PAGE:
John Favreau doing Michael Bay doing Robert Altman doing Dostoyevsky doing Shakespeare. “Iron Man 2″ is as elegant as it sounds. After battling a pre-Oscar, double-crossing Jeff Bridges in the first film, Robert Downey, Jr.’s Tony Stark finds himself pitted against Ivan Vanko, the metal-mouthed Muscovite brainiac version of Mickey Rourke, who is intent on punishing the weapons tycoon and textbook narcissist, now publicly known to be the man behind the Iron Man mask, for some imperialistic evil his father may or may not have brought upon his father — or something like that. Just don’t ask too many questions or you’ll never find your way out of the film’s motive-free carousel of circular reasoning. Just remember: Russian, bad; American, good. Now sit back and enjoy the ride.
Clearly made by talented professionals, the production is as slick as they come with effective green screens, top-notch CGI and almost believable sci-fi weaponry. Favreau heaps on the imaginary high-tech gadgetry sure to give fanboys more seizures than a Japanese cartoon. And Downey’s signature machine-gun dialogue delivery is amplified to the point that it feels like the brunt of the action is going on during the intervals between the big fight sequences. Whether he’s blasting champagne bottles with his palm energy ray in a drunken haze at a house party, humbly claiming that he has “successfully privatized world peace” before a Senate committee hearing, or showing off his latest stroke of genius against a backdrop of half-naked dancers at his self-congratulatory Stark Expo, it’s surprisingly refreshing to finally engage with a superhero without the weight of the world on his shoulders — or who at least doesn’t act like it.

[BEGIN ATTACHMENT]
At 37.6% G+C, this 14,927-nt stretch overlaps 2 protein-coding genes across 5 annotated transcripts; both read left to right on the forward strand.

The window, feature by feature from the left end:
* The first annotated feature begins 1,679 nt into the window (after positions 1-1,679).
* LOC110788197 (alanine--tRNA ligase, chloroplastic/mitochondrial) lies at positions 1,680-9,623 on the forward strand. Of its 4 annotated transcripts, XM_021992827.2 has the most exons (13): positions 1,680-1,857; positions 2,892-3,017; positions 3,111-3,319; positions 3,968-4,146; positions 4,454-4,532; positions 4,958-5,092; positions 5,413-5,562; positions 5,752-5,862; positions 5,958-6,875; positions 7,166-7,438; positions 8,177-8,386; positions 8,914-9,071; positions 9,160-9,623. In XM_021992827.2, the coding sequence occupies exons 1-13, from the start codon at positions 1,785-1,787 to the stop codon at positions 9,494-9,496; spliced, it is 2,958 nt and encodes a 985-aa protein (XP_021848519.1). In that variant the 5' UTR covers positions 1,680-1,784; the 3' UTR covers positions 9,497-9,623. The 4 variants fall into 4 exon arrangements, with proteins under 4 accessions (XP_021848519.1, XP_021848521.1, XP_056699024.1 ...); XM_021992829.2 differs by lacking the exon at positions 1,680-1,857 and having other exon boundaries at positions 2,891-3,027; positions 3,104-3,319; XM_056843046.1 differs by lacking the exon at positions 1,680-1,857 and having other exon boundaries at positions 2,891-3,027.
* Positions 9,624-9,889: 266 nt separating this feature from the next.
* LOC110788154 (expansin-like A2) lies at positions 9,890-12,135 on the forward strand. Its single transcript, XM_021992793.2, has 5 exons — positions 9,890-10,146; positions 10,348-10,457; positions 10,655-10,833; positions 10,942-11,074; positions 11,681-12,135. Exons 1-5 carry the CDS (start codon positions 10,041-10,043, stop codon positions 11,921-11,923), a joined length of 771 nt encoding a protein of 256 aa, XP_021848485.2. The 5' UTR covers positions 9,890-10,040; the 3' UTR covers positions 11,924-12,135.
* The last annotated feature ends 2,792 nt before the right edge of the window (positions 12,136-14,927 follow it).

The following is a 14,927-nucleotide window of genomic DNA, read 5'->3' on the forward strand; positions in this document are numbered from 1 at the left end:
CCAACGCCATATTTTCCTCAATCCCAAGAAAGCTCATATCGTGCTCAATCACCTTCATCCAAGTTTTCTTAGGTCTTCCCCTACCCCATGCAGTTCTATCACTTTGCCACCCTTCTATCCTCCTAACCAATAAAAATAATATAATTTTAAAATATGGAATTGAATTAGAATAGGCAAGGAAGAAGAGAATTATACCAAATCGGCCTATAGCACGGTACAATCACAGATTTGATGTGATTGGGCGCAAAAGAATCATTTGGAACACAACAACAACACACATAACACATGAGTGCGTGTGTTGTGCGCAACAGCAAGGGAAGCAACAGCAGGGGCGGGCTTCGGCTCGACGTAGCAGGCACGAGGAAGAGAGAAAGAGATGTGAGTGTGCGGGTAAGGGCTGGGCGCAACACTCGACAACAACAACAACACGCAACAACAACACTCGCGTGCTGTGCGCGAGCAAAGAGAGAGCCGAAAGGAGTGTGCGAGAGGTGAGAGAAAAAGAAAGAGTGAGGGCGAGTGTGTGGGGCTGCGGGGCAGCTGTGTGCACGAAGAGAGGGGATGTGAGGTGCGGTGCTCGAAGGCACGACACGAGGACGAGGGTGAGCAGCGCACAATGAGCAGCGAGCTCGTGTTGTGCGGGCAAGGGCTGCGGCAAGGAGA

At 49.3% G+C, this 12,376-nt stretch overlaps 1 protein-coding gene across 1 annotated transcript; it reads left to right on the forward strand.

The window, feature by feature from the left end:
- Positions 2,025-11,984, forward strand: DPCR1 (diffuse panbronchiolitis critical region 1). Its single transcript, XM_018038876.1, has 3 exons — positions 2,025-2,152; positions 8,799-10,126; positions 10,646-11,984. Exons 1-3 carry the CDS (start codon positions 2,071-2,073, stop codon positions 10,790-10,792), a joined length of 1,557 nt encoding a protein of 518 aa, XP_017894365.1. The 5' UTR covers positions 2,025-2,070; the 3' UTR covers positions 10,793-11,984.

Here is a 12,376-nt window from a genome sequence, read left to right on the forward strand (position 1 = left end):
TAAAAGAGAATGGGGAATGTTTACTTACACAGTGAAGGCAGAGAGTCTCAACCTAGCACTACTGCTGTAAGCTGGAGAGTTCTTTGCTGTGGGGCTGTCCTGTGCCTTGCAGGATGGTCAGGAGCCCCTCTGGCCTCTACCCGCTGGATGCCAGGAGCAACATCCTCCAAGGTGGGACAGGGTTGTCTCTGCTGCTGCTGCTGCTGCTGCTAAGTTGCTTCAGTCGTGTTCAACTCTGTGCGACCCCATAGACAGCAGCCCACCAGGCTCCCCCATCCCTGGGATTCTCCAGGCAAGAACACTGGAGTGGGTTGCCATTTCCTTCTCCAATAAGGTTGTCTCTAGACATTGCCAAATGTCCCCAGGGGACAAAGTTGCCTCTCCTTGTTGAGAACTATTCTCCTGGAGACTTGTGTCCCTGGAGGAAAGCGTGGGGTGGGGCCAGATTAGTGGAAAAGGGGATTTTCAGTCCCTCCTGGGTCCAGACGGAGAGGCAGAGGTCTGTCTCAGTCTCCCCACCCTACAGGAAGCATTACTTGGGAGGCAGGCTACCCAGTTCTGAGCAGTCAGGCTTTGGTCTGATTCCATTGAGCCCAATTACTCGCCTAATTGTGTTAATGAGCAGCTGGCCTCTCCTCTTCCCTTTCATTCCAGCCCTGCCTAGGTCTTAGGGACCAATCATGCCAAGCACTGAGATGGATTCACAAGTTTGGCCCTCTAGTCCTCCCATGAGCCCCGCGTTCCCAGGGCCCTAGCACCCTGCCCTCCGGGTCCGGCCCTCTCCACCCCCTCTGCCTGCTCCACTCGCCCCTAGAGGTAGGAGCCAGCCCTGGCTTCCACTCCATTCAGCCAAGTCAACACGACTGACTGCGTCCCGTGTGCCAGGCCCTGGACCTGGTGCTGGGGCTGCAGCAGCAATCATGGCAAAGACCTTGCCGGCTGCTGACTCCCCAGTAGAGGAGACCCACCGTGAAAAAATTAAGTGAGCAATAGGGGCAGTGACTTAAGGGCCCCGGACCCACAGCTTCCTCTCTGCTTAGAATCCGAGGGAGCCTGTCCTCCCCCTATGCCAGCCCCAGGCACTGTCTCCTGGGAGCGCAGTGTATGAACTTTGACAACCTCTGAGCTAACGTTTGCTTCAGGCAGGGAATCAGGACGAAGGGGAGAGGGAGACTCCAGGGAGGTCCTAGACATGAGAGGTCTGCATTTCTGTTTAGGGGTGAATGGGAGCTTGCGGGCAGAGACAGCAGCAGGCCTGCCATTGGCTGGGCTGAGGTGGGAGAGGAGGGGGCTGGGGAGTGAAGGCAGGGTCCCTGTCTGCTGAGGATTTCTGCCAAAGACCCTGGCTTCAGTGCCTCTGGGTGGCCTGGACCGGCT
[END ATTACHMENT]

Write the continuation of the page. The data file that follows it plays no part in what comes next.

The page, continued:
Peter Parker, Bruce Wayne, Clark Kent and the rest can be such downers. Tony Stark has no wrongful death to avenge, no discernible romantic yearnings, no self-righteous grandma to keep him on the straight-and-narrow, and now that everyone knows that he is Iron Man, he has no destructive, gnawing secrets. Crime-fighting is simply a means to an end for Tony Stark. He does it because it keeps him in business and allows him to booze and chase skirts in peace. The fact that an egomaniac like Stark can exist in a Hollywood blockbuster like this without either getting his comeuppance or being worshiped as the spokesman of the new American dream is more than welcome in an era of moralizing sociopaths in tights.
As good as Downey and Rourke are, it is a largely unsung actor who steals the show. The criminally underrated and underused Sam Rockwell plays fellow weapons dealer Justin Hammer, a jealous, weaselly Tony Stark wannabe who uses Vanko’s expertise to try to steal just a little of Stark’s maddeningly perpetual spotlight for himself. He’s the tag-along little brother whose neglect festers and eventually rears its ugly head in the most insidious of attention-seeking tantrums. Rockwell should have won an Oscar for his virtuosic performance in the psychological sci-fi drama “Moon,” and he brings that same character awareness here.
Other than its considerable assemblage of witty rapid-fire verbiage mostly spewed by Downey, Justin Theroux’s script is the main culprit in the failure of “Iron Man 2″ to reach the bar set by its predecessor. It suffers mildly from sequel syndrome which holds that everything must be bigger, better — the same disease that destroyed “Spider Man 3.” Theroux’s script makes for a far better movie than “Spider Man 3″ but it similarly writhes under the weight of hollow plotting. Thanks to Favreau’s sure hand the “Iron Man” franchise was well on its way to shaking the tethers of conventional, banal comic book movie storytelling. Instead, we get a heap of baffling fights, loud noises and an eye patch just for the heck of it. “Iron Man 2″ is leaps and bounds ahead of the bulk of sequels out there, but it never really finds the core of its own story.